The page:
physics
posted by Brian on .
During a rockslide, a 520kg rock slides from rest down a hillside that is 500m long and 300m high. The coefficient of kinetic energy between the rock and the hill surface is .25.
a) If the GPE energy U of the rock â€“Earth system is zero at the bottom of the hill, what is the value of U just before the slide?
b) How much energy is transferred to thermal energy during the slide?
c) What is the kinetic energy of the rock as it reaches the bottom of the hill?
d) What is its speed then?
a) I think I would use mgh =1/2mv^2
b) How does one find the thermal energy?
c) I believe I would use KE=1/2mv^2
d) would I use the same equation as above?
a) U = initial potential energy = M g h
= (520 kg)*(9.8 m/s^2)*300 m = 1,529,000 J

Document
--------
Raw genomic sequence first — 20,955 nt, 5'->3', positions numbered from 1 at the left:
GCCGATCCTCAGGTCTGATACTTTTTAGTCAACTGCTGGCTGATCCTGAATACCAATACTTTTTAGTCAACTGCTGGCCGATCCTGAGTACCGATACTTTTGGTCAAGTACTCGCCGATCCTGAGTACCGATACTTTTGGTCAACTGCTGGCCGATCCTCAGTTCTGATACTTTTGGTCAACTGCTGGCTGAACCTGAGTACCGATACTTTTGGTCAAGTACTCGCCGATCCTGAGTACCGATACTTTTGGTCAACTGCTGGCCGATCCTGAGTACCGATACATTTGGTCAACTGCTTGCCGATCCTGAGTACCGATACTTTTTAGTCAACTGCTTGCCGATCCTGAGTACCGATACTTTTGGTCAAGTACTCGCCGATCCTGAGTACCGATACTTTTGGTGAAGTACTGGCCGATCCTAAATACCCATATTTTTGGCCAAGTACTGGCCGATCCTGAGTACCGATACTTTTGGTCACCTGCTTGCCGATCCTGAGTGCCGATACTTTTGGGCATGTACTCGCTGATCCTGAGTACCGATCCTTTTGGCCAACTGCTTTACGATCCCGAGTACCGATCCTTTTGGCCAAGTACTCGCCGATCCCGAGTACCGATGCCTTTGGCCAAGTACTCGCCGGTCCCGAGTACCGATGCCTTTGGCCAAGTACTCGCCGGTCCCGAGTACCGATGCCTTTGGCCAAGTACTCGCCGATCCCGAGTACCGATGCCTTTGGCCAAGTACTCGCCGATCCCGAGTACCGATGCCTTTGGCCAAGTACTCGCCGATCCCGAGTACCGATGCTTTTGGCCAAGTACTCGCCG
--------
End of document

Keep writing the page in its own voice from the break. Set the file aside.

b) Energy transferred to heat = (friction force) x (500 m)
= M g * 0.25 * cos A* 500 = 509,600 J
The hill angle A has a cosine of 0.8
c) subtract (b) from (a) to get KE
d) use KE = (1/2) m V^2 and solve for V

E(p)= E(pg) = mgh=1560000 J
E(k1)+ Epg(1)= E(k2) +E(pg2)
0+1560000=E(k2)+0 so E(k2)=1560000
Ek=0.5mv^2 so v= 77.46 m/s
W(f) = delta E(m) so
f*500*1=E(m(f))E(m(i))
so f = 1056.12N 
heat released by thermal energy = 1560000J does not make sense. That is like saying that all of the energy was converted to heat!!!

heat released by thermal energy = 1560000J does not make sense. That is like saying that all of the energy was converted to heat!!!
And shouldn't we be using sin(A), not cos(A)?? 
Sorry, I just realized it is supposed to be cos(A)